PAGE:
Gathering crowds to help your cause is an essential part of working in a networked world. Crowds create capital, or “go-go juice,” that can include human connections, intelligence and expertise, resources like equipment and furniture, and, of course, money.
Ideas and ventures that would have been impossible when capital was scarce are now possible because of social media platforms like Kickstarter and Indiegogo. Creating capital is an essential part of what I call “Matterness,” the powerful force of mutual interest that happens when organizations and people work with one another rather than at one another.
Crowds can be difficult for organizations to work with because people in crowds aren’t trapped in databases or sitting quietly as an audience. People come and go as they please, not necessarily according to the wishes of organizations. Here are the three essential steps for turning crowds into organizational go-go juice.
1. Understanding the Need
Successfully leading crowds takes clarity of purpose, intentionality, and some elbow grease. People need to be treated with dignity and respect, which means ensuring that their time and intelligence are respected and used well. By thinking clearly about why and how to engage crowds, organizations will turn some of these doers into donors, who are more invested in the organization and more likely to give over time.
2. Creating “No Fake” Zones
Crowd members want real, meaningful opportunities to help an organization. Fake requests like: Send me money today, or my opponent will win and send your children to Russia for kindergarten! do more harm than good. Fakery also include messages that look like they are from real people but are from black-hole email addresses like “no reply.” Social media are conversational vehicles. People are smart, they can see through artificial requests for help that are really just excuses to ask for donations and opportunities to capture contact information. Building trust with a crowd is essential to keeping people engaged longer.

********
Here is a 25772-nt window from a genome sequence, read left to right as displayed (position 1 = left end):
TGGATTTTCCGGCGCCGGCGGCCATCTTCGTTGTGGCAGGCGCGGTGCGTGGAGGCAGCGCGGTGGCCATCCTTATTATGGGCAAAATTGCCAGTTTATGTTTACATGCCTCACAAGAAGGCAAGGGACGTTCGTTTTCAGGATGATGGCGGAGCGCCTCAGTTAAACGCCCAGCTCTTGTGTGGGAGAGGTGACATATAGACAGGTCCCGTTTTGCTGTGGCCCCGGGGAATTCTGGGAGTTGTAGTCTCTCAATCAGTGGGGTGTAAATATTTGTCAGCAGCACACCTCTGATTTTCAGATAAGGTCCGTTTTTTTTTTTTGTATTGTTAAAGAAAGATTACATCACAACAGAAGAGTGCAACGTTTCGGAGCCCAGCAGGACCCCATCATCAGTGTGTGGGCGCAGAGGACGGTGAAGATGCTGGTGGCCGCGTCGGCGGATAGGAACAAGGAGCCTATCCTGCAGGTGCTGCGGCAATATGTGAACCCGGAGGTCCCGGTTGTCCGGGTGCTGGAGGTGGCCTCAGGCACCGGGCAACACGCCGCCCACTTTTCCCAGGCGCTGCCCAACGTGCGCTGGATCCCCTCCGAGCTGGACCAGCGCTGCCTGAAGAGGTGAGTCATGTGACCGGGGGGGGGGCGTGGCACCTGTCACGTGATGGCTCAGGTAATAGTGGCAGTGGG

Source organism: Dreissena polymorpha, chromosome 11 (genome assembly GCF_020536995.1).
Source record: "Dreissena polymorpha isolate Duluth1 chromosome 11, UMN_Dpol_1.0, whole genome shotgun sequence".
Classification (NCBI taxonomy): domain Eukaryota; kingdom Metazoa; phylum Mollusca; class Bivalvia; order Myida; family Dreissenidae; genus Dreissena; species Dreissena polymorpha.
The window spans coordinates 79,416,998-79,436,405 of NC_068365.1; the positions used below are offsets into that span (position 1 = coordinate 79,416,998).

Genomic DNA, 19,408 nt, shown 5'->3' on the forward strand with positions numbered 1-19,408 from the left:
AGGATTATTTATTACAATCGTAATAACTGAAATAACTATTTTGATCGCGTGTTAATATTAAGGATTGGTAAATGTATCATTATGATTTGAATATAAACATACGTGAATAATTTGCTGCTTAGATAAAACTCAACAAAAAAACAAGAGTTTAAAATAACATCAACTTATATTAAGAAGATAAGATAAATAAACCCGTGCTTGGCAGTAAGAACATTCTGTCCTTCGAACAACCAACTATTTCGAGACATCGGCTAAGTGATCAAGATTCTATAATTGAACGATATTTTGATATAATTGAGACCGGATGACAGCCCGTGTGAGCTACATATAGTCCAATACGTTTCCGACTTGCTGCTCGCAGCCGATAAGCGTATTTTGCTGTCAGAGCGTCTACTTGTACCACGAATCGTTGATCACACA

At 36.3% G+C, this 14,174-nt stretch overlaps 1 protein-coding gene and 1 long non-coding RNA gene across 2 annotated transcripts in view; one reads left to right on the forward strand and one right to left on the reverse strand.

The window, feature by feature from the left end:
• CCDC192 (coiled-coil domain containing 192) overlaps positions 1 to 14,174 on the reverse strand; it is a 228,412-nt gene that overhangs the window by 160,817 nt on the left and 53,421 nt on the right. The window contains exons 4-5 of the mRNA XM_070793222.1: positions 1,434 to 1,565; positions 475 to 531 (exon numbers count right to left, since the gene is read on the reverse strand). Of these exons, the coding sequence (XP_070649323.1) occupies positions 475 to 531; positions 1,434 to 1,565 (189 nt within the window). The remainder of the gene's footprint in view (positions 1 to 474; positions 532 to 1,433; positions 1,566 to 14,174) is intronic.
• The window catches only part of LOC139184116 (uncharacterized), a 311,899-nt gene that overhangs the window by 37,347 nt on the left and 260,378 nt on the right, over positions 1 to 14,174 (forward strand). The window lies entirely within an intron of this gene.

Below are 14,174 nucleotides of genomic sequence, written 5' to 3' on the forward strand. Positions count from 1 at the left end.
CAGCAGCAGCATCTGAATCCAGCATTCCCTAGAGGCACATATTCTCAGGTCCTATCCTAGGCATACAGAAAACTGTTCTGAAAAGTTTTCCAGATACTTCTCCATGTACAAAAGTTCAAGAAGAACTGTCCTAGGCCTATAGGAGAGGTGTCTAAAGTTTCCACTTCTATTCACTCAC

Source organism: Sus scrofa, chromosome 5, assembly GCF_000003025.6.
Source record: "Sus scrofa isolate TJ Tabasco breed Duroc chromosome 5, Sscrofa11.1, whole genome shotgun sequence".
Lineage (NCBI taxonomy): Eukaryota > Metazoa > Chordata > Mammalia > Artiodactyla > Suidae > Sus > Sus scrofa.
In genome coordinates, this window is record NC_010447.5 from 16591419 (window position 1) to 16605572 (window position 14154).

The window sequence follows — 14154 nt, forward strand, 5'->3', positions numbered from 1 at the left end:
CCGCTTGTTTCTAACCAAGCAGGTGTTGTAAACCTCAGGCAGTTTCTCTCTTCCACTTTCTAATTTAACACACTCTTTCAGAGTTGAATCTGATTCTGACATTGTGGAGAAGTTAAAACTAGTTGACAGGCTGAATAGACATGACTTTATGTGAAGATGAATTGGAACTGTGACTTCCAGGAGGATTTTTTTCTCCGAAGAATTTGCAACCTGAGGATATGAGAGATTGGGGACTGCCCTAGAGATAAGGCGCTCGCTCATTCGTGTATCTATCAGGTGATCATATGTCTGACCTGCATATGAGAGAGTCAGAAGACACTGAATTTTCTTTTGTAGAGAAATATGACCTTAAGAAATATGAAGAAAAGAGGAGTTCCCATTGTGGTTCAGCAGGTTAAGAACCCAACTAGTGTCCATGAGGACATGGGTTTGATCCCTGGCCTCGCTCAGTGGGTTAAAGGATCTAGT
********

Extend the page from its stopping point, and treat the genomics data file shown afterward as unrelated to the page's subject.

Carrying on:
3. Following and Leading. There are times when what an organization wants to get is different from what constituents want to give. When this happens it is smarter for an organization to become a follower rather than a leader. Organizations need to be on the lookout for crowds that form that can enhance their efforts — but beware, these crowds cannot be “owned” by organizations. Leaders need to focus on Matterness in these instances and find the sweet spot that exists between what crowds what to give and what an organization needs. It’s there, it just may take some conversations between the crowd and the organization for it to emerge.
*Allison Fine is the author of Matterness: What Fearless Leaders Know About the Power and Promise of Social Media. In addition, she is the author of the award-winning Momentum: Igniting Social Change in the Connected Age, and co-author of the bestselling The Networked Nonprofit. Her blog, A. Fine Blog, can be found at www.allisonfine.com